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About The daily Nebraskan. ([Lincoln, Neb.) 1901-current | View Entire Issue (April 7, 1999)
Measure caps bottle club
Bar owner says he had no plans to start organization
By Jessica Fargen
Senior staff writer ^
A bottle club where people could
consume liquor, but not buy it, will not
be possible in Lincoln thanks to a City
Council ordinance passed Monday
Talk of a bottle club in Lincoln was
sparked last month when Mike Webb,
co-owner of Barry’s Bar and Grill, 235
-N^Ninth St., requested the Liquor
Control Commission define the term
But Webb said he had no plans to
open a bottle club.
“We didn’t even ask them to
declare a bottle club law,” Webb said. “I
never ever asked anything about bottle
clubs. I never asked for a license to
open a bottle club.”
Regardless, the City Council took a
pre-emptive strike against the idea
Monday night, voting 7-0 to add a new
section to its municipal code to prohib
it bottle clubs. The ordinance was orig
inally proposed at a March 29 meeting.
“We decided to act in advance of
any Liquor Control Commission advi
sory ruling so no one could claim that
they were grandfathered in,” said Curt
Donaldson, a City Council member.
“It doesn’t really matter to me
either way,” Webb said of the vote.
UNL Chancellor James Moeser
and Lincoln Police Chief Tom Casady
testified in favor of the measure that
puts the cork on bottle clubs,
Webb’s petition to the Liquor
Control Commission on March 3
states that the proposed club would
specifically target UNL students.
Members of die club would be allowed
to consume their own alcohol on the
premises between the hours of 10 p.m.
and 6 a.m., Thursdays through
Association of Students of the
University of Nebraska President
Andy Schuerman said the idea of a
bottle club made people aware of loop
holes in the law. The fact that students
have also come together to oppose die
ban was encouraging, he said
Two weeks ago ASUN officially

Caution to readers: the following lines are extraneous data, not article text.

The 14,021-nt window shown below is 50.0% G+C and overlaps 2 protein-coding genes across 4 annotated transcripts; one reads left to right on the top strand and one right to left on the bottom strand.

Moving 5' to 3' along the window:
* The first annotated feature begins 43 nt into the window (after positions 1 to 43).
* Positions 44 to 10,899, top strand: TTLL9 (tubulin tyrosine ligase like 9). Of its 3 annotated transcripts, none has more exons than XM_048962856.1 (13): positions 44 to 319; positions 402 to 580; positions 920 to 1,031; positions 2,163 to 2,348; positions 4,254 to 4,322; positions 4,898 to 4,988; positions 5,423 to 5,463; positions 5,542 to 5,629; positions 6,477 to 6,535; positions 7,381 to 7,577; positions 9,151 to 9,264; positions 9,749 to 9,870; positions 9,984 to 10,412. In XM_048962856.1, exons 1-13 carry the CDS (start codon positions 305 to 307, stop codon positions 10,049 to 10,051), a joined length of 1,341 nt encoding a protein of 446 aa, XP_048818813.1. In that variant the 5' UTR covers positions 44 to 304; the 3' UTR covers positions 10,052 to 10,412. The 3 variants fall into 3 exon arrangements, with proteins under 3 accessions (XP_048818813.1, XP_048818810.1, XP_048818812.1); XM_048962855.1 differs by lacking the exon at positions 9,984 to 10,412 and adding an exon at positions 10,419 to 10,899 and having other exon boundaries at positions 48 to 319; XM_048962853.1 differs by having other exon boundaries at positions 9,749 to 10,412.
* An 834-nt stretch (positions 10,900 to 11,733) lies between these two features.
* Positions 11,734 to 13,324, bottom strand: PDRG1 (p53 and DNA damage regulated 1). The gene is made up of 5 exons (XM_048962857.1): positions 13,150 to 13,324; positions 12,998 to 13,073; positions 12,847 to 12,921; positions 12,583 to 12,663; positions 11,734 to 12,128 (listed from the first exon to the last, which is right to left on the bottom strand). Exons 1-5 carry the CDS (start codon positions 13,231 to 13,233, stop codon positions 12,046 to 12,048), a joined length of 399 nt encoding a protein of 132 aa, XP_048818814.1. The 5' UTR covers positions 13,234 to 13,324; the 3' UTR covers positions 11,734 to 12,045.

opposed the idea of a bottle club.
“I think it’s reflective of students
taking responsibility for their own
lives,” said the junior business educa
tion major. “We don’t believe this is a
good idea for students either.”
Chris Linder, student coordinator
for NU Directions, was glad to see the
university and the community coming
together on an issue.
“I was really glad to hear that the
City Council thought that this was as
big of an issue as we did,” said Linder,
a senior management major. “It’s just
nice to know that the university and the
community can work together.”
Students struggle over morality
MORALS from page 1
“I would cry all the time,” she said.
“I decided this wasn’t who I am, but I
felt that people didn’t know who I was.”
She knew that she needed to
change but didn’t know how.
“Without God as my stability, I lost
all my morals and values,” she said. “I
Edward Becker, philosophy of reli
gion professor, said there is not a clear
cut connection between morality and
religion. Different people have differ
ent views on the two subjects, he said.
Becker said three main ideas sum
up students’ views on the relationship
between morality and religion.
“Many people believe that morality
must be based on religion, some think
there is some religious basis for moral
ity, and others doubt that there is any
religious basis for moralityhe said.
The majority of the people who
believe morality is interrelated to reli
gion believe in Christianity, Becker
“The most prevalent form of reli
gion today is Christianity, because it is
stressed so much,” he said.
“Some other students who seem
perfectly moral don’t profess
Christianity or any religion.”
Becker, who started teaching dur
ing the Vietnam War in 1968, said he
has noticed major changes in students’
“Things have mellowed out and
gotten more conservative,” he said.
Dan Augustyn, a senior philosophy
and math major, and founder of
Campus Atheists and Agnostics, said
people often confuse the relationship
between religion and morality.
“Religion is often the convincing
way to accept morality for people,” he
Augustyn said he followed the phi
losophy of Hillel, who lived as a Jewish
rabbi 100 years B.C.
He said Hillel was known for say
ing, “Do not do unto others as you
would not have done unto you.”